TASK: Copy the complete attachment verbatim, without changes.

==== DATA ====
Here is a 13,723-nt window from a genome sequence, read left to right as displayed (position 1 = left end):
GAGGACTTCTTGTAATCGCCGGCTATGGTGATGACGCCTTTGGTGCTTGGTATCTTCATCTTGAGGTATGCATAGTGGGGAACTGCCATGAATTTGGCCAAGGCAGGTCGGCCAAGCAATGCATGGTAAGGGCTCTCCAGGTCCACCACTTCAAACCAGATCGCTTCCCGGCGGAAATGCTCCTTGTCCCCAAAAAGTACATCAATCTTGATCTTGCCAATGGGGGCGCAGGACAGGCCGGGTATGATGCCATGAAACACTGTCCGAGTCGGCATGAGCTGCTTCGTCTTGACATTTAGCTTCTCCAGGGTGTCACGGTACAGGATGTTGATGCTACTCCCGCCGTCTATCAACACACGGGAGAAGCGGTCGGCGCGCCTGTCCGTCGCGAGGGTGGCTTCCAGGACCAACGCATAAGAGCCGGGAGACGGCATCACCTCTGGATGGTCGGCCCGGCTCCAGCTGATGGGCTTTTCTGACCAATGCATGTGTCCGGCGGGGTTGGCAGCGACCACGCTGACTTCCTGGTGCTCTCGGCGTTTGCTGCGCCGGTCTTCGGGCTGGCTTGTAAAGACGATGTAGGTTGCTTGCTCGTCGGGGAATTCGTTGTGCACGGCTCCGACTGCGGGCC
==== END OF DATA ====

Here is a 13,723-nt window from a genome sequence, read left to right as displayed (position 1 = left end):
GAGGACTTCTTGTAATCGCCGGCTATGGTGATGACGCCTTTGGTGCTTGGTATCTTCATCTTGAGGTATGCATAGTGGGGAACTGCCATGAATTTGGCCAAGGCAGGTCGGCCAAGCAATGCATGGTAAGGGCTCTCCAGGTCCACCACTTCAAACCAGATCGCTTCCCGGCGGAAATGCTCCTTGTCCCCAAAAAGTACATCAATCTTGATCTTGCCAATGGGGGCGCAGGACAGGCCGGGTATGATGCCATGAAACACTGTCCGAGTCGGCATGAGCTGCTTCGTCTTGACATTTAGCTTCTCCAGGGTGTCACGGTACAGGATGTTGATGCTACTCCCGCCGTCTATCAACACACGGGAGAAGCGGTCGGCGCGCCTGTCCGTCGCGAGGGTGGCTTCCAGGACCAACGCATAAGAGCCGGGAGACGGCATCACCTCTGGATGGTCGGCCCGGCTCCAGCTGATGGGCTTTTCTGACCAATGCATGTGTCCGGCGGGGTTGGCAGCGACCACGCTGACTTCCTGGTGCTCTCGGCGTTTGCTGCGCCGGTCTTCGGGCTGGCTTGTAAAGACGATGTAGGTTGCTTGCTCGTCGGGGAATTCGTTGTGCACGGCTCCGACTGCGGGCC